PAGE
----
The Beauty Myth by Naomi Wolf – I’m sure we all kind of know that our beauty standards are socially-constructed, but we’re so much in the grip of them that it’s hard to really understand that the things we see when we look at another person are the things we’re being made to see. The most valuable thing Wolf does is put our beauty standards in their historical context. According to her, it was not as important, before the 1970s, for women to be beautiful. She argues, somewhat convincingly, that the depth of our modern anxiety over beauty is something new.


Can’t recommend THE COUNT OF MONTE CRISTO highly enough

Remember this movie! It was decent. I bet the TCOMC would be be even better as a television series, though.

Whenever someone wants to praise a fantasy or an adventure novel, they’ll talk about the complexity of its characterization and the ambiguity of its morality. Because there is something inherently very suspect about the act of killing or harming people, even when you’re certain that they’re villainous. For one thing, what if you’re wrong? Also, what social good is achieved by killing them? What makes you better than them? Why are you allowed to rise above society’s laws?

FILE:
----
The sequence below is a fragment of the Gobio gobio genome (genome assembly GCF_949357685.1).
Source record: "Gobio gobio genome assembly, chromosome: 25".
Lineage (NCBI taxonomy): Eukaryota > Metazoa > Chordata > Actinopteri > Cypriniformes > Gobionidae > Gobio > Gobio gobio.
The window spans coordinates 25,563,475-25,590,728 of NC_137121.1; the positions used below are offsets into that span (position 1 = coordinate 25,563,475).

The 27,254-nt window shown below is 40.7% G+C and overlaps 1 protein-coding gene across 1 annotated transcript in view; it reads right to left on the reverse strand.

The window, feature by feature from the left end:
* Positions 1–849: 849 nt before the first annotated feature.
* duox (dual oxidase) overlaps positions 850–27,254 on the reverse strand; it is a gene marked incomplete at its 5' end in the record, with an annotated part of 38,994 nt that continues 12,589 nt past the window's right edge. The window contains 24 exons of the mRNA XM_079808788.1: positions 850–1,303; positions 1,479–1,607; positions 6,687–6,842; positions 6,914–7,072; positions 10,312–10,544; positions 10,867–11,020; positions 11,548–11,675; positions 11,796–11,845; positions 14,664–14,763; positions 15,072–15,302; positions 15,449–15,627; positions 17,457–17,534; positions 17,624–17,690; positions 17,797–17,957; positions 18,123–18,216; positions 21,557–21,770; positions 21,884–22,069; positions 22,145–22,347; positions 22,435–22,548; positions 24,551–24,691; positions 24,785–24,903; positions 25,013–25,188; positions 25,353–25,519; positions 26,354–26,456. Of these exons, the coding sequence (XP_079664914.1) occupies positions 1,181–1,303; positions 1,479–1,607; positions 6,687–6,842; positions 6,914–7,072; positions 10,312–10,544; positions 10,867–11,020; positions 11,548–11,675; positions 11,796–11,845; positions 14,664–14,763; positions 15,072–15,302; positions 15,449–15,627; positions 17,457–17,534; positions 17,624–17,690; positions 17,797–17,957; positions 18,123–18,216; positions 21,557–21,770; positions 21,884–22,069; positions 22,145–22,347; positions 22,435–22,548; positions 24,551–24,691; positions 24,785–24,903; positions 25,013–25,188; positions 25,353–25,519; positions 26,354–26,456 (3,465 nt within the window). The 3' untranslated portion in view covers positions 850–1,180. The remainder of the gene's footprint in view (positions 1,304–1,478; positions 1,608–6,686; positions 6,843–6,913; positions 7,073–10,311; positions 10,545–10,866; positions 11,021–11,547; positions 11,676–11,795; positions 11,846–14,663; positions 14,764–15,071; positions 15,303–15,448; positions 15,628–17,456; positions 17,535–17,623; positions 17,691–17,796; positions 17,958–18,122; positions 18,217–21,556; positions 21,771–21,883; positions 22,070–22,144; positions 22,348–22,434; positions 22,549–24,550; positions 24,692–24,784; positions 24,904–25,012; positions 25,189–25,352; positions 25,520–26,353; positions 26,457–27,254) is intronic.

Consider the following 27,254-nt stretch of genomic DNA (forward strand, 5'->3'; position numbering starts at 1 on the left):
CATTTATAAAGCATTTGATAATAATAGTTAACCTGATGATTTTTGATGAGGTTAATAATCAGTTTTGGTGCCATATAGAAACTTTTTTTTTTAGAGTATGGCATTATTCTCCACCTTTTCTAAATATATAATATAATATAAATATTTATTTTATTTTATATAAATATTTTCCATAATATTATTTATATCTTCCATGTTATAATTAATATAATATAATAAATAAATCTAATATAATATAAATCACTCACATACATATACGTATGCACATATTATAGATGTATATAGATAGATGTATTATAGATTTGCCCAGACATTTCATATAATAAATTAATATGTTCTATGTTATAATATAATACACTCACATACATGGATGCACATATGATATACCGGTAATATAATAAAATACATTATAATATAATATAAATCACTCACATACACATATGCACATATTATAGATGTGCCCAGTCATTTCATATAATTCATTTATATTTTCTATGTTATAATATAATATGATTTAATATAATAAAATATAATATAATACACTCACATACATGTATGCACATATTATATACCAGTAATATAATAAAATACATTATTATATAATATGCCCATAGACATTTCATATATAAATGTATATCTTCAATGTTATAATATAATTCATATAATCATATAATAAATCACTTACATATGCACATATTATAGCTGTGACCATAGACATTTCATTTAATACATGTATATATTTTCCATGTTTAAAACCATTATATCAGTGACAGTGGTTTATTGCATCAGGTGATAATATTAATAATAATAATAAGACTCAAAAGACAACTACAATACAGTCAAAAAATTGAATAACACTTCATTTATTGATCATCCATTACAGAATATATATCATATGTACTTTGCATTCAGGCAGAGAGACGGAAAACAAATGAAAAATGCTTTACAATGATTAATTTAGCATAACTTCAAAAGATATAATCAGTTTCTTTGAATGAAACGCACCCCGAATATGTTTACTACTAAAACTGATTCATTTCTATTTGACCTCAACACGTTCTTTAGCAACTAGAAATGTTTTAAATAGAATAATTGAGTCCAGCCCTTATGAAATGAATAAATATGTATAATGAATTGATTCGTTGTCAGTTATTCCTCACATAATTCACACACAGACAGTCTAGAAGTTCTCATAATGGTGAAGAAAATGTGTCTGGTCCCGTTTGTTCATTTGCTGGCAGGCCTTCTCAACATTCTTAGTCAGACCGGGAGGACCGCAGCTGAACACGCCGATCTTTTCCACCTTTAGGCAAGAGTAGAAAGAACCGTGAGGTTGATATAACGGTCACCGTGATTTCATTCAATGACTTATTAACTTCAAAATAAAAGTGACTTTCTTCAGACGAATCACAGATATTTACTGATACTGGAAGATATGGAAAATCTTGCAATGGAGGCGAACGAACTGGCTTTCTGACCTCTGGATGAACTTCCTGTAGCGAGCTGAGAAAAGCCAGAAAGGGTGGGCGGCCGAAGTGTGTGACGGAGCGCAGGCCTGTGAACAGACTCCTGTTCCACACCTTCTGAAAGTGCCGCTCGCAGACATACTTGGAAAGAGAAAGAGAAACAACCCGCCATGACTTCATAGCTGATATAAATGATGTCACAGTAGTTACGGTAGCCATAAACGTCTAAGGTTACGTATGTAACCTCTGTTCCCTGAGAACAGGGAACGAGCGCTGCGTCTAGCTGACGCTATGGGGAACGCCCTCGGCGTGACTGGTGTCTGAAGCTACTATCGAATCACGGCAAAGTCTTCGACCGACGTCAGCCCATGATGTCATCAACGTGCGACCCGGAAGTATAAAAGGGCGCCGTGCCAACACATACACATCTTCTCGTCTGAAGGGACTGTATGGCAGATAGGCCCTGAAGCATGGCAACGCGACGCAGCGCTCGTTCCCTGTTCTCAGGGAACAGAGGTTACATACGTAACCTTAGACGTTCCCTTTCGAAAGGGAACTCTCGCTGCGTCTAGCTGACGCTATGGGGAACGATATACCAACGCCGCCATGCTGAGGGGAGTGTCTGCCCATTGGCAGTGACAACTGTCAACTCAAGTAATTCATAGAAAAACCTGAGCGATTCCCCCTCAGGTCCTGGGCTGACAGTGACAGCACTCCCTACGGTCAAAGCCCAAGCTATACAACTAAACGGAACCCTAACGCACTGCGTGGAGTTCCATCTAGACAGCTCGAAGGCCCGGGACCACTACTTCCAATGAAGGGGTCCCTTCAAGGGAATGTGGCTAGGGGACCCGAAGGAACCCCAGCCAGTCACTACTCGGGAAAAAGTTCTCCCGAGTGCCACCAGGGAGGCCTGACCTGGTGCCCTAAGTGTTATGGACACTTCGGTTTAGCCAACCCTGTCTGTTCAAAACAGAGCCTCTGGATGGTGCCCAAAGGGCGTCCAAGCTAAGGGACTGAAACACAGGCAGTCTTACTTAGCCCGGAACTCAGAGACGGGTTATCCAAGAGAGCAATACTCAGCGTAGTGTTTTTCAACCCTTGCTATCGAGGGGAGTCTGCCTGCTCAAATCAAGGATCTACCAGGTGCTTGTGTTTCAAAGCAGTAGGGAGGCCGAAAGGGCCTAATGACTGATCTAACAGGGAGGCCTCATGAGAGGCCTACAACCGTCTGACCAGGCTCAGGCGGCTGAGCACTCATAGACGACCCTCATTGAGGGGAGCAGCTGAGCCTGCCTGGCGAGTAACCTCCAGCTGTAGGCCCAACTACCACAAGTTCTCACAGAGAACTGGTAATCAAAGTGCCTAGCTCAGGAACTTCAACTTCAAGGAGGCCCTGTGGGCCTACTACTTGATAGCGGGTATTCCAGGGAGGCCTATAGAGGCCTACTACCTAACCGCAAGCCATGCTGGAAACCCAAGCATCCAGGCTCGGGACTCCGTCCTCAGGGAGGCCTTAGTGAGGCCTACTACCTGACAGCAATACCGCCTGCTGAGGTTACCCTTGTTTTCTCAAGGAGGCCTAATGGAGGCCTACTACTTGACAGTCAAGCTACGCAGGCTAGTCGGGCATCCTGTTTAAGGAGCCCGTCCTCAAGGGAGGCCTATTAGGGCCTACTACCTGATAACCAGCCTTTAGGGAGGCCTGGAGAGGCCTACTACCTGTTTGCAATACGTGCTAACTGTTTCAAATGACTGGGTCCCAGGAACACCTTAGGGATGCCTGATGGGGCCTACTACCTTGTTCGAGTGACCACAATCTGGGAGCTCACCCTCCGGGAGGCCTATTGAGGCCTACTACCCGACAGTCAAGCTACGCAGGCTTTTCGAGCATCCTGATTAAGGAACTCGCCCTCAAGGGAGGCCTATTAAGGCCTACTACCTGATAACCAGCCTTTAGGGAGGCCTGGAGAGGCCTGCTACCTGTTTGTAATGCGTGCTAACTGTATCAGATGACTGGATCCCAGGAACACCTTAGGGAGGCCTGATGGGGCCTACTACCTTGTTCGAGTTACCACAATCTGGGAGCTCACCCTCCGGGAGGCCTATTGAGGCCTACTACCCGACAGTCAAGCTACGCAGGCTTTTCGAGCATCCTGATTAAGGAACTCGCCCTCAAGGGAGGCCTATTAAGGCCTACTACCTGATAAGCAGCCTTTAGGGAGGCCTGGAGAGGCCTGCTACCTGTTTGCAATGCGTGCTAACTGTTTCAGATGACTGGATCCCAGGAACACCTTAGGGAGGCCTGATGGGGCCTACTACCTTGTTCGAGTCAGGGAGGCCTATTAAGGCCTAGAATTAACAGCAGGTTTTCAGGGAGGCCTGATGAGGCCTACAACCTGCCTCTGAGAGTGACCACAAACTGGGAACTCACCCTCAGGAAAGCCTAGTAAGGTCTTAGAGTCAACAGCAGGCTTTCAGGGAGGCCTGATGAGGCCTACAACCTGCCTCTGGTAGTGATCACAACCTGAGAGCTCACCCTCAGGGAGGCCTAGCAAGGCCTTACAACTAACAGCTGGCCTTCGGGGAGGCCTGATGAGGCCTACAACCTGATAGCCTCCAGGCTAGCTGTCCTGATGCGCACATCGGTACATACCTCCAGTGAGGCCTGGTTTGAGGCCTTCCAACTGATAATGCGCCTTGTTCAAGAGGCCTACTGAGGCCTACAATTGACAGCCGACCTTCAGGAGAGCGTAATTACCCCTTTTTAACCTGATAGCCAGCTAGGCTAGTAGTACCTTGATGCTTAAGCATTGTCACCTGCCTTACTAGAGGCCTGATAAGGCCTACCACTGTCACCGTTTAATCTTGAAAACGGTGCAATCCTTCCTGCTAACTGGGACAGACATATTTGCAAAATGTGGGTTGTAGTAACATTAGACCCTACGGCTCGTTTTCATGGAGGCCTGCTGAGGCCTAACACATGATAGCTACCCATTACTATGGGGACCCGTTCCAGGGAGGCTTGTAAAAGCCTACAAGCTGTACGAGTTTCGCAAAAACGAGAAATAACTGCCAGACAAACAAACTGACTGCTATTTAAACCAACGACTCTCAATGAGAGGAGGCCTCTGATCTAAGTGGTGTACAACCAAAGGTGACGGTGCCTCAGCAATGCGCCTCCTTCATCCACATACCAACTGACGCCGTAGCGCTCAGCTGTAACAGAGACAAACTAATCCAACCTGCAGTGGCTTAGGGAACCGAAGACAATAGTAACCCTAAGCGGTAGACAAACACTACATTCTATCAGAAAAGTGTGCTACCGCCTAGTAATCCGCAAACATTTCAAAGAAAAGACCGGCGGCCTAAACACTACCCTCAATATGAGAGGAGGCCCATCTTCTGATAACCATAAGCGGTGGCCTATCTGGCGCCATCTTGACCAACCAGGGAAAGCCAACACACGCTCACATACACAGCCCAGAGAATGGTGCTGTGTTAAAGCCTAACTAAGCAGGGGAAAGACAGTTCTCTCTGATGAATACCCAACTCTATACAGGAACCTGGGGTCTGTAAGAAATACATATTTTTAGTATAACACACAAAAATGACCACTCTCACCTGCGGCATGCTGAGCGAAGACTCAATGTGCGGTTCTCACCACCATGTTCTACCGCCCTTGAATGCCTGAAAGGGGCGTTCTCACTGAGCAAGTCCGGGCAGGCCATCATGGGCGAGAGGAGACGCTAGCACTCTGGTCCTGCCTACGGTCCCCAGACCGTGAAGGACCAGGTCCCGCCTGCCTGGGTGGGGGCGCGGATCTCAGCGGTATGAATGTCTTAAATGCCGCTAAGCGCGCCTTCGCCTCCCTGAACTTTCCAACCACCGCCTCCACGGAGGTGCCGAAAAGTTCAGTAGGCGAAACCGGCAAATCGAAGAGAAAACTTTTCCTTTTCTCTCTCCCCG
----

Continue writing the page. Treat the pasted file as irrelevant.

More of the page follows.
In many adventure stories, these problems are elided. My knowledge of superheroes is limited to movies, admittedly, but I’ve never seen Superman worry about whether or not he was doing the right thing by going out and punching people on the street.

But I think the adventure stories that are even worse are the ones that make a nod towards these problems, but don’t dramatize them. For instance, Batman is always taking shit for being a lawless vigilante, but all the people he fights are: a) extremely powerful; b) totally evil; c) fully insane; and d) way beyond the capacity of Gotham’s legal system to punish. Also, Batman claims some moral high ground because he doesn’t use guns, even though, in reality, if you go around punching people really hard and flinging batarangs at them, then you will kill a few.